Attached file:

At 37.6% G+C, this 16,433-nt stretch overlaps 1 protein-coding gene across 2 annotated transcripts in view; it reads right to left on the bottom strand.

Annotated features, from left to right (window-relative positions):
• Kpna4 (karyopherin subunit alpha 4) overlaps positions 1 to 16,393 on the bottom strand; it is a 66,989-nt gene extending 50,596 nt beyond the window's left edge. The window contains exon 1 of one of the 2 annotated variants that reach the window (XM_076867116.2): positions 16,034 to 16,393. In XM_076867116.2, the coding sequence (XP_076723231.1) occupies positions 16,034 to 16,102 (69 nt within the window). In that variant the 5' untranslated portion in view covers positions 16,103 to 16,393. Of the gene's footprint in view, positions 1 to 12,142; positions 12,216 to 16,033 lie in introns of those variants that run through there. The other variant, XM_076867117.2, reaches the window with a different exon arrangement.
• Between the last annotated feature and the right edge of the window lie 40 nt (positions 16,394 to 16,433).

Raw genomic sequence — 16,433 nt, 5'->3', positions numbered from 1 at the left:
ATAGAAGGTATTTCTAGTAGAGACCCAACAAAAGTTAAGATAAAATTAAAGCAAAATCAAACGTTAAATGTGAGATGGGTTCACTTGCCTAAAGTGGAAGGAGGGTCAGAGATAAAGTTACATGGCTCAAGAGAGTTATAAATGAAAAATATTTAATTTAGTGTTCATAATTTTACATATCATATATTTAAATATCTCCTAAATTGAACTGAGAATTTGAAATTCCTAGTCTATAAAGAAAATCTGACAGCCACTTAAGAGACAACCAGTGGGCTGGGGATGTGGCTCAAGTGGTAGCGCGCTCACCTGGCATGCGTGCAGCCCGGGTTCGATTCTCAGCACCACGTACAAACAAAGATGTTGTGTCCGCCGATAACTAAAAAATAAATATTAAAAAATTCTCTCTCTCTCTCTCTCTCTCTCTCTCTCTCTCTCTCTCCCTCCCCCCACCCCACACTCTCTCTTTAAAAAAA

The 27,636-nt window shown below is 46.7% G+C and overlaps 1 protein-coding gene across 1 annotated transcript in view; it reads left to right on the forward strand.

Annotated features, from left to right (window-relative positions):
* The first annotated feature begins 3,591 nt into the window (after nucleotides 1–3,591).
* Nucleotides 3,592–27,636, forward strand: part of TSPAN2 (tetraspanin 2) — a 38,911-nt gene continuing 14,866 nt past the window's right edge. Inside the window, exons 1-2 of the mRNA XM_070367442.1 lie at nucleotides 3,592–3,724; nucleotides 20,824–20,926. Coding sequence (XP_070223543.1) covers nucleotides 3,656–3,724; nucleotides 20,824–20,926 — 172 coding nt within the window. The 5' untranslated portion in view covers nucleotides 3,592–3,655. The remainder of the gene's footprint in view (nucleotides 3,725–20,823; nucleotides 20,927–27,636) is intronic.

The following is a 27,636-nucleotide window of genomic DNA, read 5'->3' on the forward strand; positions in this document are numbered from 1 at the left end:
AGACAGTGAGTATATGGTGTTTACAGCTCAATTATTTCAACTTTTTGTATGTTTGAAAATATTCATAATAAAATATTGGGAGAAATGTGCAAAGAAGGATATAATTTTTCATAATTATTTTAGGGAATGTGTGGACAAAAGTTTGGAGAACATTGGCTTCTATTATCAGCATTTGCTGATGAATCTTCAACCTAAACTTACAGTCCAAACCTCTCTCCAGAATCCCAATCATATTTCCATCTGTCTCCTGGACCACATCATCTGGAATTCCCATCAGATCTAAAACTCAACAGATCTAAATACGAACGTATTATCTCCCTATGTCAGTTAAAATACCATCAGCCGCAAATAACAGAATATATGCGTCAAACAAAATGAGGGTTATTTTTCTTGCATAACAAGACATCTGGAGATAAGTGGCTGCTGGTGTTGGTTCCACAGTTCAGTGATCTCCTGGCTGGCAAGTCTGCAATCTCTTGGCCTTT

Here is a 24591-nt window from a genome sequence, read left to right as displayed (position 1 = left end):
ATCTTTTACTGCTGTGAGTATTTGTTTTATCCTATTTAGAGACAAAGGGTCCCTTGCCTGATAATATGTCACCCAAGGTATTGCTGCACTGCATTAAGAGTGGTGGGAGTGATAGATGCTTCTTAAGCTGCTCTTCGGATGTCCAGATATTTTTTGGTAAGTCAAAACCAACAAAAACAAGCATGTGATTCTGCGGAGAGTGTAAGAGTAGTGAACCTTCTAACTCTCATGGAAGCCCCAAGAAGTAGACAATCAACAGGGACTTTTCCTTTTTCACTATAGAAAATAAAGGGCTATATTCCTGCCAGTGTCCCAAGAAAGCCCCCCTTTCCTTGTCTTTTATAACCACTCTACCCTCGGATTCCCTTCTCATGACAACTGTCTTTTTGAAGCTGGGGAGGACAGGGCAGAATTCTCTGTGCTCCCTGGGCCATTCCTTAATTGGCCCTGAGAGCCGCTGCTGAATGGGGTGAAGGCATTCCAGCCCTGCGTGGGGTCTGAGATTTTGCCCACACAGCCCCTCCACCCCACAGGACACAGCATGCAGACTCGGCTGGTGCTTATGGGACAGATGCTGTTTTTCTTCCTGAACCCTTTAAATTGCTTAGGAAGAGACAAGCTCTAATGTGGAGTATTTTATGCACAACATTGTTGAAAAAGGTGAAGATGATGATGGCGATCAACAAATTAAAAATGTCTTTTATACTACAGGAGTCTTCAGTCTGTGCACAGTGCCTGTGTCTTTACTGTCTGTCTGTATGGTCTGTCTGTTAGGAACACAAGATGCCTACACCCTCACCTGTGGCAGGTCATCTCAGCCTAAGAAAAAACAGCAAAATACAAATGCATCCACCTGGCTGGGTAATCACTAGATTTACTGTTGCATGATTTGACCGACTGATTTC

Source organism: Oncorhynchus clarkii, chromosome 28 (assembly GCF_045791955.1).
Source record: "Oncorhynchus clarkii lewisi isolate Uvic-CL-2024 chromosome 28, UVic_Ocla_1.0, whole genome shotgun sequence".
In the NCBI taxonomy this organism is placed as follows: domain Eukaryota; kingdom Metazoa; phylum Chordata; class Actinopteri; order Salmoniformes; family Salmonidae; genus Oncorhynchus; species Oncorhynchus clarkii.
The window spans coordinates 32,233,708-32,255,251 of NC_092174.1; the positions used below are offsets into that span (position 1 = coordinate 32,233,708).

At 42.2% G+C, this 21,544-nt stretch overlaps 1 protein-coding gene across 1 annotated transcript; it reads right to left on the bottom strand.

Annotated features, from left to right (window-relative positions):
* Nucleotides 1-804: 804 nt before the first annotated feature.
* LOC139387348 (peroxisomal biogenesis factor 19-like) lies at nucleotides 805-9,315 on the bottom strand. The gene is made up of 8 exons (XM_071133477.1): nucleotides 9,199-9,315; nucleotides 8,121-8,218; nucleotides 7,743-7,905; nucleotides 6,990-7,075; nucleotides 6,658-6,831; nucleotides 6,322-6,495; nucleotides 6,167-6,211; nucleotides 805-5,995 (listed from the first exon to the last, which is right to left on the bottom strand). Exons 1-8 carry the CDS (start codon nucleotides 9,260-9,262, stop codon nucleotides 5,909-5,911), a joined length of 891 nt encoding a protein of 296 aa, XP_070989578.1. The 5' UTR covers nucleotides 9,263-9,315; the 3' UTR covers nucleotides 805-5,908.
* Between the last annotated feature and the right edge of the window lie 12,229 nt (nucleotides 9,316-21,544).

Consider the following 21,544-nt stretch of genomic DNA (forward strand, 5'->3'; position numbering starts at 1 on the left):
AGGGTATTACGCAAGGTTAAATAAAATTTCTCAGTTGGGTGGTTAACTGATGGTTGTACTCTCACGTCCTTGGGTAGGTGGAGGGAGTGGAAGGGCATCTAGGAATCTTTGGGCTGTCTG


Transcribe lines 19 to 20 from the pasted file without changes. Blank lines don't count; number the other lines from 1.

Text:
At 42.2% G+C, this 21,544-nt stretch overlaps 1 protein-coding gene across 1 annotated transcript; it reads right to left on the bottom strand.

Annotated features, from left to right (window-relative positions):